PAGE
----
The Center for Retirement Research at Boston College recently released a study outlining the major causes of 401(k) lawsuits. In particular, the study focuses on the fact that these types of lawsuits often hinge on whether the plan fiduciary was following a “prudent” process and how one would define a process as prudent. With most companies now offering 401(k) plans as their primary retirement offering, it’s wise to pay attention to the major findings and engage ERISA counsel to guide implementation of a fiduciary legal compliance paradigm to mitigate exposure to these costly lawsuits.
Major Causes of 401(k) Lawsuits
- Excessive Plan Fees: One of the primary drivers leading to a lowering of plan investment and administration fees is litigation regarding what are viewed as excessive fees. These fees are charged by the investment professionals managing the plan assets, outside administrators helping the business handle the paperwork and overhead associated with running the plan. Courts have maintained that these fees, in proportion to the assets being managed, do not always have to be the lowest available options. Nevertheless, it is important that these fees be consistently (i.e., annually) benchmarked against other, similar plans.
- Poor Investment Options: Fiduciaries are expected to demonstrate care when selecting the investment options for the retirement plan. They are expected to meet the “prudent man” standard designed to minimize the risk of large losses. This is where the prudent decision-making process comes into play and many lawsuits hinge on whether this process was followed when selecting the investment options for the plan.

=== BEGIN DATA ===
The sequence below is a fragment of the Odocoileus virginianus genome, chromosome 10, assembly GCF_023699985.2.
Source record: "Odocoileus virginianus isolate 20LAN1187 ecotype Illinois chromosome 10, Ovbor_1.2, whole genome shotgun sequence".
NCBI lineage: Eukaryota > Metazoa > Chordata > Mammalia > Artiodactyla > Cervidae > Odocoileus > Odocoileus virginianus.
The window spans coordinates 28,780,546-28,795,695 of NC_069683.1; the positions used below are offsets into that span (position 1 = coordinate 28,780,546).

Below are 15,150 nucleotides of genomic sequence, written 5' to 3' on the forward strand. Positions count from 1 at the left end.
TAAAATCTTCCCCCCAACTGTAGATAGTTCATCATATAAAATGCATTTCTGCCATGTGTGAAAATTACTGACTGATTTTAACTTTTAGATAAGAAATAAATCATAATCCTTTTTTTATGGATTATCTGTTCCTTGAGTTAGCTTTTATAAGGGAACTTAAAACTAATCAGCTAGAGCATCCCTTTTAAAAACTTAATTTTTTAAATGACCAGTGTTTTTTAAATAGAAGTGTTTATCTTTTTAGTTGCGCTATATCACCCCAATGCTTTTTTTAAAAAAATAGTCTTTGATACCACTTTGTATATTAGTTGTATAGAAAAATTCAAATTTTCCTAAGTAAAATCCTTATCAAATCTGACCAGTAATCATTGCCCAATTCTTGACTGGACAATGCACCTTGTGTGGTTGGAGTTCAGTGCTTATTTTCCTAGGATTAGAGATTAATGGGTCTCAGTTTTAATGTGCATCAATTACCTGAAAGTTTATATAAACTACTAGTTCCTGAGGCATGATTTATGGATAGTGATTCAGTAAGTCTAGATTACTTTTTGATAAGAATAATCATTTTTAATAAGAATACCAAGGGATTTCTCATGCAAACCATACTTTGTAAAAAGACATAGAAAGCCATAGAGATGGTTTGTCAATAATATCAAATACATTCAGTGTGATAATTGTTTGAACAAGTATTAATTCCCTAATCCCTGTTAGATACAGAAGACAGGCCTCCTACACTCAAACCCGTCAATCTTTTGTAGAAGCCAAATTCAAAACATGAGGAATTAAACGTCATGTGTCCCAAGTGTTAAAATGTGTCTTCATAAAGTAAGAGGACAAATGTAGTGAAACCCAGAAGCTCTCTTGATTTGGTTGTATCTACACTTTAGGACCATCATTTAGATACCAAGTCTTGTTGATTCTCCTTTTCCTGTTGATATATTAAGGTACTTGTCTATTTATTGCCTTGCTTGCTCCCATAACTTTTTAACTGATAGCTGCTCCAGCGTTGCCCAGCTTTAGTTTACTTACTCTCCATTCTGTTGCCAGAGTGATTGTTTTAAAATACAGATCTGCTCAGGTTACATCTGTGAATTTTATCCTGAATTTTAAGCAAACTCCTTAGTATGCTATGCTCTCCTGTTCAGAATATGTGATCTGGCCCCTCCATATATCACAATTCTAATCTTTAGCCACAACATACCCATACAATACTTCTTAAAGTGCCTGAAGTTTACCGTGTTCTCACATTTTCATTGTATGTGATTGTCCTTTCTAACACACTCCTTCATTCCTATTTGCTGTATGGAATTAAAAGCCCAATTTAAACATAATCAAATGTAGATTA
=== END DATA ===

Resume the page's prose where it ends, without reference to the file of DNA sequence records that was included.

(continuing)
- Self-Dealing: This should be an obvious problem for plan fiduciaries. Nevertheless, plans, and plan administrators, sometimes act in their own best interest rather than in the best interest of the plan participants. In many cases, this is because an employer elected to offer their own investment fund to the plan rather than choosing an option that had lower fees or better performance. Ongoing ERISA counsel can direct fiduciaries on common pitfalls and mitigate exposure to claims of fiduciary self-dealing.
What is a Prudent Process?
Many of these 401(k) lawsuits turn on whether the plan followed a prudent process when making the decisions on how to invest and what fees to spend. While a prudent man standard is applied to decisions and processes, little other direction is given via regulation and plan documents and fiduciaries are left to determine what, exactly, this entails. In many cases, the consequence of 401(k) litigation have led plans to include more passive investment options such as passive mutual funds. While many courts do not find the fees associated with actively managed plans excessive, fiduciaries are choosing passive funds in an effort to minimize their risk.
One improvement that has come from these types of lawsuits is plan administrators offering greater transparency on their fees, how they break down, and how they compare to other similarly-performing 401(k) plans. When the participant and plan sponsor know what they are paying for and that the fee is reasonable, the hope is that the plan is less likely to face litigation.